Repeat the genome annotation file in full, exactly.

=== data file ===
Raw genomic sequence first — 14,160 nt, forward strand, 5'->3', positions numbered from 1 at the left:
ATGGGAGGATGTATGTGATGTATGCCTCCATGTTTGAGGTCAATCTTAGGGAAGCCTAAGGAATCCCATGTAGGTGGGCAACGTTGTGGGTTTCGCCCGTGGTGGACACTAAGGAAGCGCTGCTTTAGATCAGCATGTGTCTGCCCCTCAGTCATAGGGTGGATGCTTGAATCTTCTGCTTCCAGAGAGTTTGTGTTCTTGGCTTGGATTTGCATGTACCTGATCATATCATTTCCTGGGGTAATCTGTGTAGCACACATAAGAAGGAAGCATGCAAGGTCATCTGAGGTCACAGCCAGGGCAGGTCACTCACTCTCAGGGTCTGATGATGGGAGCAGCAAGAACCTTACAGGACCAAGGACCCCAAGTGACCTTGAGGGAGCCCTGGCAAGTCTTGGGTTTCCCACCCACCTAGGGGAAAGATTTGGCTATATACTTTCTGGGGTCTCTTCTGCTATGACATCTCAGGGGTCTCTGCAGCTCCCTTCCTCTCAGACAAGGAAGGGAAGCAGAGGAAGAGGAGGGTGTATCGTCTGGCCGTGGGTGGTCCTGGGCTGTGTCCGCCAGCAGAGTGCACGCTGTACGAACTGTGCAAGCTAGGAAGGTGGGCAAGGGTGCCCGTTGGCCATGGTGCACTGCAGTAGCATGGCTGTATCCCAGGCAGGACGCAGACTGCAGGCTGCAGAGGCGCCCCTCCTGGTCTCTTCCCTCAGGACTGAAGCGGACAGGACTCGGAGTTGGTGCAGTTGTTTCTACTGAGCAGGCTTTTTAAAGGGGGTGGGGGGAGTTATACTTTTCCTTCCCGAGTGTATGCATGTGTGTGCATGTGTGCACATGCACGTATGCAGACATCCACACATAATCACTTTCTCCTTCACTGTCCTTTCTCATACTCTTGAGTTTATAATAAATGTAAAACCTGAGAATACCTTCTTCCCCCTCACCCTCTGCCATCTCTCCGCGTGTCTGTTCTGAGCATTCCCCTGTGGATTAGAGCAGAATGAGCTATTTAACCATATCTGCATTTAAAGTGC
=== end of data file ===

Raw genomic sequence first — 14,160 nt, forward strand, 5'->3', positions numbered from 1 at the left:
ATGGGAGGATGTATGTGATGTATGCCTCCATGTTTGAGGTCAATCTTAGGGAAGCCTAAGGAATCCCATGTAGGTGGGCAACGTTGTGGGTTTCGCCCGTGGTGGACACTAAGGAAGCGCTGCTTTAGATCAGCATGTGTCTGCCCCTCAGTCATAGGGTGGATGCTTGAATCTTCTGCTTCCAGAGAGTTTGTGTTCTTGGCTTGGATTTGCATGTACCTGATCATATCATTTCCTGGGGTAATCTGTGTAGCACACATAAGAAGGAAGCATGCAAGGTCATCTGAGGTCACAGCCAGGGCAGGTCACTCACTCTCAGGGTCTGATGATGGGAGCAGCAAGAACCTTACAGGACCAAGGACCCCAAGTGACCTTGAGGGAGCCCTGGCAAGTCTTGGGTTTCCCACCCACCTAGGGGAAAGATTTGGCTATATACTTTCTGGGGTCTCTTCTGCTATGACATCTCAGGGGTCTCTGCAGCTCCCTTCCTCTCAGACAAGGAAGGGAAGCAGAGGAAGAGGAGGGTGTATCGTCTGGCCGTGGGTGGTCCTGGGCTGTGTCCGCCAGCAGAGTGCACGCTGTACGAACTGTGCAAGCTAGGAAGGTGGGCAAGGGTGCCCGTTGGCCATGGTGCACTGCAGTAGCATGGCTGTATCCCAGGCAGGACGCAGACTGCAGGCTGCAGAGGCGCCCCTCCTGGTCTCTTCCCTCAGGACTGAAGCGGACAGGACTCGGAGTTGGTGCAGTTGTTTCTACTGAGCAGGCTTTTTAAAGGGGGTGGGGGGAGTTATACTTTTCCTTCCCGAGTGTATGCATGTGTGTGCATGTGTGCACATGCACGTATGCAGACATCCACACATAATCACTTTCTCCTTCACTGTCCTTTCTCATACTCTTGAGTTTATAATAAATGTAAAACCTGAGAATACCTTCTTCCCCCTCACCCTCTGCCATCTCTCCGCGTGTCTGTTCTGAGCATTCCCCTGTGGATTAGAGCAGAATGAGCTATTTAACCATATCTGCATTTAAAGTGC